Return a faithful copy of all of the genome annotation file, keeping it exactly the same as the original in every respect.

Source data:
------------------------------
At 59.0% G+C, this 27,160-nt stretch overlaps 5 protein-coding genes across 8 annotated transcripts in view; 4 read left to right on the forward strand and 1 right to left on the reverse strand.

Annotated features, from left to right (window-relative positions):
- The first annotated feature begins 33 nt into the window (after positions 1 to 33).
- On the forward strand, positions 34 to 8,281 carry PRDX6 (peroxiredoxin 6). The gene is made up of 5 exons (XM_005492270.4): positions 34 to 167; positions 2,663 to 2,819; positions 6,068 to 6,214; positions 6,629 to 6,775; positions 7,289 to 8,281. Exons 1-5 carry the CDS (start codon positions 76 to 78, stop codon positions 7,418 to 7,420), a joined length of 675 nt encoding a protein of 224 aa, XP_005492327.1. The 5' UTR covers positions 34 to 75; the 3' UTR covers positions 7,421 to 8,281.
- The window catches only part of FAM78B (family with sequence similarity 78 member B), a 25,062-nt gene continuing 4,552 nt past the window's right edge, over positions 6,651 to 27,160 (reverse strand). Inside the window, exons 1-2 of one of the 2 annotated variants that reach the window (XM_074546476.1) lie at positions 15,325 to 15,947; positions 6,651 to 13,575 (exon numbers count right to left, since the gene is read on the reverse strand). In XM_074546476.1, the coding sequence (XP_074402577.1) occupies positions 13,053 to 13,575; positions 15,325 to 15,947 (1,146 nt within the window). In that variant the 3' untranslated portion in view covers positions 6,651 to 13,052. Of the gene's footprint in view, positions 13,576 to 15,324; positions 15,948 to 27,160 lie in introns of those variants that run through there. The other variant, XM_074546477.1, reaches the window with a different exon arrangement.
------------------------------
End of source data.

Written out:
At 59.0% G+C, this 27,160-nt stretch overlaps 5 protein-coding genes across 8 annotated transcripts in view; 4 read left to right on the forward strand and 1 right to left on the reverse strand.

Annotated features, from left to right (window-relative positions):
- The first annotated feature begins 33 nt into the window (after positions 1 to 33).
- On the forward strand, positions 34 to 8,281 carry PRDX6 (peroxiredoxin 6). The gene is made up of 5 exons (XM_005492270.4): positions 34 to 167; positions 2,663 to 2,819; positions 6,068 to 6,214; positions 6,629 to 6,775; positions 7,289 to 8,281. Exons 1-5 carry the CDS (start codon positions 76 to 78, stop codon positions 7,418 to 7,420), a joined length of 675 nt encoding a protein of 224 aa, XP_005492327.1. The 5' UTR covers positions 34 to 75; the 3' UTR covers positions 7,421 to 8,281.
- The window catches only part of FAM78B (family with sequence similarity 78 member B), a 25,062-nt gene continuing 4,552 nt past the window's right edge, over positions 6,651 to 27,160 (reverse strand). Inside the window, exons 1-2 of one of the 2 annotated variants that reach the window (XM_074546476.1) lie at positions 15,325 to 15,947; positions 6,651 to 13,575 (exon numbers count right to left, since the gene is read on the reverse strand). In XM_074546476.1, the coding sequence (XP_074402577.1) occupies positions 13,053 to 13,575; positions 15,325 to 15,947 (1,146 nt within the window). In that variant the 3' untranslated portion in view covers positions 6,651 to 13,052. Of the gene's footprint in view, positions 13,576 to 15,324; positions 15,948 to 27,160 lie in introns of those variants that run through there. The other variant, XM_074546477.1, reaches the window with a different exon arrangement.